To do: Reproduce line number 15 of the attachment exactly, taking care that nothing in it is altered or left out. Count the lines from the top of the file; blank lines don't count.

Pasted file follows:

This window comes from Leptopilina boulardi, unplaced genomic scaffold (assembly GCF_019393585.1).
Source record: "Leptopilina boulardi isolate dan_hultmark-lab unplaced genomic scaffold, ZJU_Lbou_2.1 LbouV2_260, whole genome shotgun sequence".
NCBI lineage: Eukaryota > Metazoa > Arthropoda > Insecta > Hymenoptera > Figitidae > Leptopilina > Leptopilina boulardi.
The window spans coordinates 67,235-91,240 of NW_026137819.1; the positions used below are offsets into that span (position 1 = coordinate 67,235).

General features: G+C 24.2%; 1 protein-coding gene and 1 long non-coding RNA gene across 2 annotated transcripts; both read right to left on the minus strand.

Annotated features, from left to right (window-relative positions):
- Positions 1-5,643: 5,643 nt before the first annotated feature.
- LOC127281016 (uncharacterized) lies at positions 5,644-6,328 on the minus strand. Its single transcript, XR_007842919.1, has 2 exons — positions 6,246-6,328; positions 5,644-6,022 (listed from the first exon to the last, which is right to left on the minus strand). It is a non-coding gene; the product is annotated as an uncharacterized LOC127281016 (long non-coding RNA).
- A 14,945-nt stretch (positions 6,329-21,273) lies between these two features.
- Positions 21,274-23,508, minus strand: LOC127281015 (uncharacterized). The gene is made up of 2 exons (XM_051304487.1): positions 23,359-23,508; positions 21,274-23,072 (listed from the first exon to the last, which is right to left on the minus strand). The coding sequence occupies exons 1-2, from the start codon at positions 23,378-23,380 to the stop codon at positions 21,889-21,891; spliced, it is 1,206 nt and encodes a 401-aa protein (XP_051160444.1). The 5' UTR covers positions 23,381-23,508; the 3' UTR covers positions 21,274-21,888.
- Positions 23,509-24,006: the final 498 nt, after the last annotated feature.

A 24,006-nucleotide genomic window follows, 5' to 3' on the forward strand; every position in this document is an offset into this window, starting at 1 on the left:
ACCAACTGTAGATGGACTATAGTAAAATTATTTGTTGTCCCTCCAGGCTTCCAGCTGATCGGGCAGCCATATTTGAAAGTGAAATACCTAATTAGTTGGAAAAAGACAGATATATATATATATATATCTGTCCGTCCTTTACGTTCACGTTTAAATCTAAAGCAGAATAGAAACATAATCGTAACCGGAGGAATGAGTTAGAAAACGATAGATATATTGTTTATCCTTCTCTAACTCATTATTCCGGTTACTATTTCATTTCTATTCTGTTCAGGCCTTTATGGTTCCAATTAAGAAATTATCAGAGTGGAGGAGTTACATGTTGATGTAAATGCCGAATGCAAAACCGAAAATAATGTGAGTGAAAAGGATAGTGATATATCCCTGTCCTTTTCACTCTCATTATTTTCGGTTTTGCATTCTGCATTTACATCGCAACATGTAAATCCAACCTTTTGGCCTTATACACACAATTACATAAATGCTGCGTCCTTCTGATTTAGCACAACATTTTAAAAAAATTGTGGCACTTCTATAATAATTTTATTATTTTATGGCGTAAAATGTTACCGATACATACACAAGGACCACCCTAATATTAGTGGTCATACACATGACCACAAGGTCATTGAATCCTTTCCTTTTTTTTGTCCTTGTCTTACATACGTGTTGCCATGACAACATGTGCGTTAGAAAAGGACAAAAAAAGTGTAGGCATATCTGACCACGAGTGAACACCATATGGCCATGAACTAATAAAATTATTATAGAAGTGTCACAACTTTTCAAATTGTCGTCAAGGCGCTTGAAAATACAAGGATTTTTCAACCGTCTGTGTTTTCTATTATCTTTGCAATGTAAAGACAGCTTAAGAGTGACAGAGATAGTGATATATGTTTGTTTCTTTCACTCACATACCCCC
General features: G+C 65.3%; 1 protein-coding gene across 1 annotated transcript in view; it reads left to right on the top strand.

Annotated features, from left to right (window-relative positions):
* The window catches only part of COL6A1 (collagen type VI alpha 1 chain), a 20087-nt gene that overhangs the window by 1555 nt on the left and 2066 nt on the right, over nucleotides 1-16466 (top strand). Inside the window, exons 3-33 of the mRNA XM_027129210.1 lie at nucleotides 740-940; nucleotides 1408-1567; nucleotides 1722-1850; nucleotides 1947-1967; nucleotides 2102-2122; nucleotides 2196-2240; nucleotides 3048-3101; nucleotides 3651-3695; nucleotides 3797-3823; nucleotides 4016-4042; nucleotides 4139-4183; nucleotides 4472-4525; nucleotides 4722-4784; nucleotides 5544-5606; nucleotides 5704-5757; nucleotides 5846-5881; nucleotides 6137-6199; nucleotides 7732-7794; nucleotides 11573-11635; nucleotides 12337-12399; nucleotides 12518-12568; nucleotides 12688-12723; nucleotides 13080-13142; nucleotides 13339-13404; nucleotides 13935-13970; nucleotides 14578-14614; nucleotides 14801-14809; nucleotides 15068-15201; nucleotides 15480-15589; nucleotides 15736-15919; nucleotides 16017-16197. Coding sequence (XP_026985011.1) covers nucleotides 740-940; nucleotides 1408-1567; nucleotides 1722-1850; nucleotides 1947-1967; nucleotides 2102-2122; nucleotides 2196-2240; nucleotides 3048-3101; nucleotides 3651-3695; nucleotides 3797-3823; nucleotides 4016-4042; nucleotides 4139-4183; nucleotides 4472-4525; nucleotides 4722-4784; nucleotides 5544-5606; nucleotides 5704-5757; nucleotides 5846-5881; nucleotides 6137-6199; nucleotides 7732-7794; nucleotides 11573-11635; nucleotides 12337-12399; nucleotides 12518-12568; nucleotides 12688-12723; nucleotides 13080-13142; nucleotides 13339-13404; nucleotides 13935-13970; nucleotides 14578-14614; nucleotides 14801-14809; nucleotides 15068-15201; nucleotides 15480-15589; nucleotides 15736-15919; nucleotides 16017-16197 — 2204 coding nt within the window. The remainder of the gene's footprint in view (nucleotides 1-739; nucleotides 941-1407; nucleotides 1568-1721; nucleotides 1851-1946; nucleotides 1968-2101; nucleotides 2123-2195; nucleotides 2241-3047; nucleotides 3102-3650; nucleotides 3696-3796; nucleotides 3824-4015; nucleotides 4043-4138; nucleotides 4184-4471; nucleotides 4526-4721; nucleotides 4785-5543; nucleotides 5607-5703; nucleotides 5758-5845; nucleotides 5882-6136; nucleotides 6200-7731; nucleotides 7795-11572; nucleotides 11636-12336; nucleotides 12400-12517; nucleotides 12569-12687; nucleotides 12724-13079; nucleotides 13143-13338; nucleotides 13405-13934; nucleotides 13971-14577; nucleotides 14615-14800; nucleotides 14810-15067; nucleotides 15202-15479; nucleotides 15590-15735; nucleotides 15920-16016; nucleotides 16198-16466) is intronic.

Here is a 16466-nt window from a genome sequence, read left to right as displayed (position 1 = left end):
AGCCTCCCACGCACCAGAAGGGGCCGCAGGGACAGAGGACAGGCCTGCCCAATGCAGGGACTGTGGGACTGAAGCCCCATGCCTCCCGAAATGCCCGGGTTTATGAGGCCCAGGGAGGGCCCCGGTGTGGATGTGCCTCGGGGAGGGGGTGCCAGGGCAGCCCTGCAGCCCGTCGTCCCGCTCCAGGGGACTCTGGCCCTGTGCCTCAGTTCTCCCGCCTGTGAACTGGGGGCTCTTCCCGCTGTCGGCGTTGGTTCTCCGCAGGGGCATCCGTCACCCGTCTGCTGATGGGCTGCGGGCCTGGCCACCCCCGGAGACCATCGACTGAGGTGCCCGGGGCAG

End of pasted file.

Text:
Annotated features, from left to right (window-relative positions):